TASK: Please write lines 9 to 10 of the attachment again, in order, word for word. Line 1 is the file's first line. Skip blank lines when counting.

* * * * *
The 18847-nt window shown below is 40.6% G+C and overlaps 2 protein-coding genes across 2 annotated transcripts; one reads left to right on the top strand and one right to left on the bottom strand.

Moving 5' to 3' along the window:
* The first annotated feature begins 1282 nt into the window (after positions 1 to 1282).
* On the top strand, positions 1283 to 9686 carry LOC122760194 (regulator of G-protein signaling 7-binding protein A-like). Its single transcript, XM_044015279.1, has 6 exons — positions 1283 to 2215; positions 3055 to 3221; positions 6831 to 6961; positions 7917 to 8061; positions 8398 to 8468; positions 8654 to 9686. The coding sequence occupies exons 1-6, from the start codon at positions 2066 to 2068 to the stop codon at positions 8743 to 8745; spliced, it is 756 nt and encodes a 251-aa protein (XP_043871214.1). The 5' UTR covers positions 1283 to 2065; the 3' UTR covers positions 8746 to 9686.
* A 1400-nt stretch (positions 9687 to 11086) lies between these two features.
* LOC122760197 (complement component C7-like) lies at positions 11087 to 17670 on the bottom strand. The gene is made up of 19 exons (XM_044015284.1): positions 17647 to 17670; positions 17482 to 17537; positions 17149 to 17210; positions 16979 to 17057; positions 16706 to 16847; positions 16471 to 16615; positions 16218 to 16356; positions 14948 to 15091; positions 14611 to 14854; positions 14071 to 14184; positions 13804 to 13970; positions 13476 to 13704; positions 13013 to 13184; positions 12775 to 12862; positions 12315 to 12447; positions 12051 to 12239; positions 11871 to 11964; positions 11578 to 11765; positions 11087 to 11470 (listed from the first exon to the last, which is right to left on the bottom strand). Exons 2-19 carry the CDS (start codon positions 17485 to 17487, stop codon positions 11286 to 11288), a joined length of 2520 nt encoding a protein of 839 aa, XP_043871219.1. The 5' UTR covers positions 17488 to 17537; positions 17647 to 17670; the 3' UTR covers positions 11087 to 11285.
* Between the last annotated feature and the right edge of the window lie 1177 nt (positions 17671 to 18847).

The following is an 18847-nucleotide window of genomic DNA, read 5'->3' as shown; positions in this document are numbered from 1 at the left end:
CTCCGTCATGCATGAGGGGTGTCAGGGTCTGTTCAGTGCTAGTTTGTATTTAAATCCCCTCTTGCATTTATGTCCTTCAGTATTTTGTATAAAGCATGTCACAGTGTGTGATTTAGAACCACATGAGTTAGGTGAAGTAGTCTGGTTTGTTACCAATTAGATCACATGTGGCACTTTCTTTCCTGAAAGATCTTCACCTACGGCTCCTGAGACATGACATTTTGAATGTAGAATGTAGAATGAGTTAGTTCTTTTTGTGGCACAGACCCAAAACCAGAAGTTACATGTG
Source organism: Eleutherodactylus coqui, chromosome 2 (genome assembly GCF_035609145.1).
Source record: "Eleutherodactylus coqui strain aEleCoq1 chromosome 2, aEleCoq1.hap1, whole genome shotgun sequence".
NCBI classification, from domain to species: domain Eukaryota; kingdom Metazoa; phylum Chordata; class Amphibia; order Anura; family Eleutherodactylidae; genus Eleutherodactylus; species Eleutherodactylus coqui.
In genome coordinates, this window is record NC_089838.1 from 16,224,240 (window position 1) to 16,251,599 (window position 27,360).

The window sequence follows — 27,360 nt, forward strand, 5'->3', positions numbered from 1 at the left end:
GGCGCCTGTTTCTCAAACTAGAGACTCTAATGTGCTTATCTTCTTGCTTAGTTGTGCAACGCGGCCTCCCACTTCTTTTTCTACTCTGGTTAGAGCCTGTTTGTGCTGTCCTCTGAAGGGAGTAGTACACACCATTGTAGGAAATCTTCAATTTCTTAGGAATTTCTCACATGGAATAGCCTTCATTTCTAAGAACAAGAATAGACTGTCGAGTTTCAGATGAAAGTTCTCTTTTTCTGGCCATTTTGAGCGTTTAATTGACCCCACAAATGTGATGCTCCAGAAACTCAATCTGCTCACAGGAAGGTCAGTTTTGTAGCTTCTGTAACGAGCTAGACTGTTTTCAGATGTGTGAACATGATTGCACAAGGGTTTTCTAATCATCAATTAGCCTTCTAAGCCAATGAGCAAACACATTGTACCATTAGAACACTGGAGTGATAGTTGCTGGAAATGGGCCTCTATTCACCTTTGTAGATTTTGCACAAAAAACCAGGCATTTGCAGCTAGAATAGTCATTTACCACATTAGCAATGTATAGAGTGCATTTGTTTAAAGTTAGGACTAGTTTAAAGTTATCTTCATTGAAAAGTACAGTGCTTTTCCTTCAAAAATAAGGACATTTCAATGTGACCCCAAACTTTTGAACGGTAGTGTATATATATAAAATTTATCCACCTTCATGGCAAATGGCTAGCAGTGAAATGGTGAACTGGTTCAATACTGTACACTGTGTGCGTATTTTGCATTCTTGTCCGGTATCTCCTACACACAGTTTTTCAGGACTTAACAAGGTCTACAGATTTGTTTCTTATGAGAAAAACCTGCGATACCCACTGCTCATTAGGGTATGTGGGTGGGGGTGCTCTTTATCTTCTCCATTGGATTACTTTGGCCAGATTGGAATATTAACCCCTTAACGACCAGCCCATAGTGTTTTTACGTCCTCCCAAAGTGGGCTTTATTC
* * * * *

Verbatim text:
CTCCGTCATGCATGAGGGGTGTCAGGGTCTGTTCAGTGCTAGTTTGTATTTAAATCCCCTCTTGCATTTATGTCCTTCAGTATTTTGTATAAAGCATGTCACAGTGTGTGATTTAGAACCACATGAGTTAGGTGAAGTAGTCTGGTTTGTTACCAATTAGATCACATGTGGCACTTTCTTTCCTGAAAGATCTTCACCTACGGCTCCTGAGACATGACATTTTGAATGTAGAATGTAGAATGAGTTAGTTCTTTTTGTGGCACAGACCCAAAACCAGAAGTTACATGTG
Source organism: Eleutherodactylus coqui, chromosome 2 (genome assembly GCF_035609145.1).